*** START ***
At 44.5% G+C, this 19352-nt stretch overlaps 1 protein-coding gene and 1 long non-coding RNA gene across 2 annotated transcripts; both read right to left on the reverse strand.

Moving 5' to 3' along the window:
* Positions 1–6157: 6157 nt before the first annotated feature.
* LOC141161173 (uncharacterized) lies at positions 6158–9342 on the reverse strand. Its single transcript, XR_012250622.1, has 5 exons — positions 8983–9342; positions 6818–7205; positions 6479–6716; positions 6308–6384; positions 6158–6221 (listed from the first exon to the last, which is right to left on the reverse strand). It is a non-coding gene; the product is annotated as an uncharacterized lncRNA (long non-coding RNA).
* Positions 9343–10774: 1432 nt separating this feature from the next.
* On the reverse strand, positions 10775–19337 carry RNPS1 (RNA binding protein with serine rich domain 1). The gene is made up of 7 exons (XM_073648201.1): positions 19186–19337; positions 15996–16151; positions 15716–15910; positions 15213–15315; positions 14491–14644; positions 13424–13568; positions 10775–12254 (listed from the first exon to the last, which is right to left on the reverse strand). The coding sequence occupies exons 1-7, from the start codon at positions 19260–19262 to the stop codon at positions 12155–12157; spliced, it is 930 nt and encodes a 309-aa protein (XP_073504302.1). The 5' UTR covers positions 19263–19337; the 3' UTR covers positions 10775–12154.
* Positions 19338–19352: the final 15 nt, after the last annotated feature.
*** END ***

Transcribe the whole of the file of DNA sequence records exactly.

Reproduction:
At 44.5% G+C, this 19352-nt stretch overlaps 1 protein-coding gene and 1 long non-coding RNA gene across 2 annotated transcripts; both read right to left on the reverse strand.

Moving 5' to 3' along the window:
* Positions 1–6157: 6157 nt before the first annotated feature.
* LOC141161173 (uncharacterized) lies at positions 6158–9342 on the reverse strand. Its single transcript, XR_012250622.1, has 5 exons — positions 8983–9342; positions 6818–7205; positions 6479–6716; positions 6308–6384; positions 6158–6221 (listed from the first exon to the last, which is right to left on the reverse strand). It is a non-coding gene; the product is annotated as an uncharacterized lncRNA (long non-coding RNA).
* Positions 9343–10774: 1432 nt separating this feature from the next.
* On the reverse strand, positions 10775–19337 carry RNPS1 (RNA binding protein with serine rich domain 1). The gene is made up of 7 exons (XM_073648201.1): positions 19186–19337; positions 15996–16151; positions 15716–15910; positions 15213–15315; positions 14491–14644; positions 13424–13568; positions 10775–12254 (listed from the first exon to the last, which is right to left on the reverse strand). The coding sequence occupies exons 1-7, from the start codon at positions 19260–19262 to the stop codon at positions 12155–12157; spliced, it is 930 nt and encodes a 309-aa protein (XP_073504302.1). The 5' UTR covers positions 19263–19337; the 3' UTR covers positions 10775–12154.
* Positions 19338–19352: the final 15 nt, after the last annotated feature.